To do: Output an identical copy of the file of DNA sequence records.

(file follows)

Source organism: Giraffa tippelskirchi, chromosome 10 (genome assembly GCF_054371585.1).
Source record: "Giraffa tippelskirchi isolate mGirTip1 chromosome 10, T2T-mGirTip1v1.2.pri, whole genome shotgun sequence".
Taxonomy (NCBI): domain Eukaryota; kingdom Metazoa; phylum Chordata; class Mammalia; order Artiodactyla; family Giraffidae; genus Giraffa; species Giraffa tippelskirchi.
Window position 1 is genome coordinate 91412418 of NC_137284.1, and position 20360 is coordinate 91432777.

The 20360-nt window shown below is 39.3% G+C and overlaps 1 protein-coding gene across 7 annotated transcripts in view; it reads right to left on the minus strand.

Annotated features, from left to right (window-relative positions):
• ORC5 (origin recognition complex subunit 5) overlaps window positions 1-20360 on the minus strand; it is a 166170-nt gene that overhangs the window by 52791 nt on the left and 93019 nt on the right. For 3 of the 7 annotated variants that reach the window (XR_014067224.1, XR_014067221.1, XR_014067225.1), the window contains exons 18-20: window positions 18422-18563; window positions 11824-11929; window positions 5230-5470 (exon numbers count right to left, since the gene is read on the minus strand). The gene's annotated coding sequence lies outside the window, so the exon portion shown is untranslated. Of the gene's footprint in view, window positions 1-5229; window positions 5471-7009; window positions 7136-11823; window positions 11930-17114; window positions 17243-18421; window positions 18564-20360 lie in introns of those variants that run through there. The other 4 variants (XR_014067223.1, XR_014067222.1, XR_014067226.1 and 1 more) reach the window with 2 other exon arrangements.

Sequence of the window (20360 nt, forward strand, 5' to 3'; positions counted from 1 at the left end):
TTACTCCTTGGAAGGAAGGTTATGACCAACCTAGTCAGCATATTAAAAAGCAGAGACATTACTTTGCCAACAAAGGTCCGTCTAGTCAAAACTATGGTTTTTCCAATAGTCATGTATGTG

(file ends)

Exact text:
Source organism: Giraffa tippelskirchi, chromosome 10 (genome assembly GCF_054371585.1).
Source record: "Giraffa tippelskirchi isolate mGirTip1 chromosome 10, T2T-mGirTip1v1.2.pri, whole genome shotgun sequence".
Taxonomy (NCBI): domain Eukaryota; kingdom Metazoa; phylum Chordata; class Mammalia; order Artiodactyla; family Giraffidae; genus Giraffa; species Giraffa tippelskirchi.
Window position 1 is genome coordinate 91412418 of NC_137284.1, and position 20360 is coordinate 91432777.

The 20360-nt window shown below is 39.3% G+C and overlaps 1 protein-coding gene across 7 annotated transcripts in view; it reads right to left on the minus strand.

Annotated features, from left to right (window-relative positions):
• ORC5 (origin recognition complex subunit 5) overlaps window positions 1-20360 on the minus strand; it is a 166170-nt gene that overhangs the window by 52791 nt on the left and 93019 nt on the right. For 3 of the 7 annotated variants that reach the window (XR_014067224.1, XR_014067221.1, XR_014067225.1), the window contains exons 18-20: window positions 18422-18563; window positions 11824-11929; window positions 5230-5470 (exon numbers count right to left, since the gene is read on the minus strand). The gene's annotated coding sequence lies outside the window, so the exon portion shown is untranslated. Of the gene's footprint in view, window positions 1-5229; window positions 5471-7009; window positions 7136-11823; window positions 11930-17114; window positions 17243-18421; window positions 18564-20360 lie in introns of those variants that run through there. The other 4 variants (XR_014067223.1, XR_014067222.1, XR_014067226.1 and 1 more) reach the window with 2 other exon arrangements.

Sequence of the window (20360 nt, forward strand, 5' to 3'; positions counted from 1 at the left end):
TTACTCCTTGGAAGGAAGGTTATGACCAACCTAGTCAGCATATTAAAAAGCAGAGACATTACTTTGCCAACAAAGGTCCGTCTAGTCAAAACTATGGTTTTTCCAATAGTCATGTATGTG